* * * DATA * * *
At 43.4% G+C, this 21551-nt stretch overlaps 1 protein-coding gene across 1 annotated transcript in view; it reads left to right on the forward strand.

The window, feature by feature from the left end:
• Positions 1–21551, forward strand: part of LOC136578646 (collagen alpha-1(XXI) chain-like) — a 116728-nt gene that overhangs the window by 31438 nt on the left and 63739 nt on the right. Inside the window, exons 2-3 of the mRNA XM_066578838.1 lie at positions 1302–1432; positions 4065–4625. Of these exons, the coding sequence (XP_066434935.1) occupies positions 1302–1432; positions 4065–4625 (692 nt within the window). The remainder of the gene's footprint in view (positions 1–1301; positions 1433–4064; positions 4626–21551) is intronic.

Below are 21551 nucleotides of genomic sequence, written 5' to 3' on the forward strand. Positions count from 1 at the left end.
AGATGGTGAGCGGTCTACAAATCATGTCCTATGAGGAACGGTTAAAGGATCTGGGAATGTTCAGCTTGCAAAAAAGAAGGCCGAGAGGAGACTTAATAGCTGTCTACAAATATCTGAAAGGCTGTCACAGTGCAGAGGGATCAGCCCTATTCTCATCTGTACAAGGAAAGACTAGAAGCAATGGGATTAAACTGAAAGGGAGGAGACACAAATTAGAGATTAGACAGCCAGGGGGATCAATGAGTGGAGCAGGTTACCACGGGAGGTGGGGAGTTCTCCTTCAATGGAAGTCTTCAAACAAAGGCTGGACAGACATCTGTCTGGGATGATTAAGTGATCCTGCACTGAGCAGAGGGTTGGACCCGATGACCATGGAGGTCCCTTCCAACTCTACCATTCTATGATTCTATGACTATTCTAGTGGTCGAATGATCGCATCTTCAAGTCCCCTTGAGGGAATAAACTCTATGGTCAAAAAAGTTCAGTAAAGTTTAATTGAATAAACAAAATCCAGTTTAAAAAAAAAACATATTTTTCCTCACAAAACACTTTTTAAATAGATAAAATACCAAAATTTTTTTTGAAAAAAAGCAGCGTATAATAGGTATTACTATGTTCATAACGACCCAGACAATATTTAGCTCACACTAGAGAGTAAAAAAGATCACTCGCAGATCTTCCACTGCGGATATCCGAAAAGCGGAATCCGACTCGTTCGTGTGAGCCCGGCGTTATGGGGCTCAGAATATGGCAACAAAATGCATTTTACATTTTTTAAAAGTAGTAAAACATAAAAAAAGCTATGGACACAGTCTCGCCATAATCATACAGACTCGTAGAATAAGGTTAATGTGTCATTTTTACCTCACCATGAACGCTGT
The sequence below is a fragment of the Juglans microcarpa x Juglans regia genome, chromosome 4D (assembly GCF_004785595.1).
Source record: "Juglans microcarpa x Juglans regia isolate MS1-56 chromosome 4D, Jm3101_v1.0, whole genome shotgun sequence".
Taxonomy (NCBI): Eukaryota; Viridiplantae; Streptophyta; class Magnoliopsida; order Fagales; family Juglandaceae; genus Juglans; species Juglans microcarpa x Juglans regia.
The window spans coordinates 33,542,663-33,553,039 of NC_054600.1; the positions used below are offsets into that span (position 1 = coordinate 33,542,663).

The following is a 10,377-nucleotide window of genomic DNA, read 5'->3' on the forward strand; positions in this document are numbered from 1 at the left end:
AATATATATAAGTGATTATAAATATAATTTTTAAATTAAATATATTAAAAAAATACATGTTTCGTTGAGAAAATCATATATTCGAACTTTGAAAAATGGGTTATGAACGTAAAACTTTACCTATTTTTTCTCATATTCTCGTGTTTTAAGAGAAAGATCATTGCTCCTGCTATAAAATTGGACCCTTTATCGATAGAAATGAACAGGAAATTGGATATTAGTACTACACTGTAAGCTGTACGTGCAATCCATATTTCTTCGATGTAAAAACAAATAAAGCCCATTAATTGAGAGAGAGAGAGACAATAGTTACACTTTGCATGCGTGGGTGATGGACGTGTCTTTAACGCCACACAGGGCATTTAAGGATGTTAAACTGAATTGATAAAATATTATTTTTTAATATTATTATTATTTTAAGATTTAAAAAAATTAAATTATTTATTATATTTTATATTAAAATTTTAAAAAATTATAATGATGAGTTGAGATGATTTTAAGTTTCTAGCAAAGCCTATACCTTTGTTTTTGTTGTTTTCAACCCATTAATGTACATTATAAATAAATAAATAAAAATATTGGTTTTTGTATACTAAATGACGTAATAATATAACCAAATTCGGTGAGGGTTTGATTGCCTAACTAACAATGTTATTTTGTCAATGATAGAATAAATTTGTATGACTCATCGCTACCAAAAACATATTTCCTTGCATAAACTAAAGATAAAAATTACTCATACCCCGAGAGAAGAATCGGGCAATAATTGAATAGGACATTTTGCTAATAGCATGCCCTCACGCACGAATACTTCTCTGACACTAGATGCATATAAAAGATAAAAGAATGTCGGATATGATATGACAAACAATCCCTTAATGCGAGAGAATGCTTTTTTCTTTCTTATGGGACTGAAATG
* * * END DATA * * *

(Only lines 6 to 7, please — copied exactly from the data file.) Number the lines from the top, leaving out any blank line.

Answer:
The sequence below is a fragment of the Juglans microcarpa x Juglans regia genome, chromosome 4D (assembly GCF_004785595.1).
Source record: "Juglans microcarpa x Juglans regia isolate MS1-56 chromosome 4D, Jm3101_v1.0, whole genome shotgun sequence".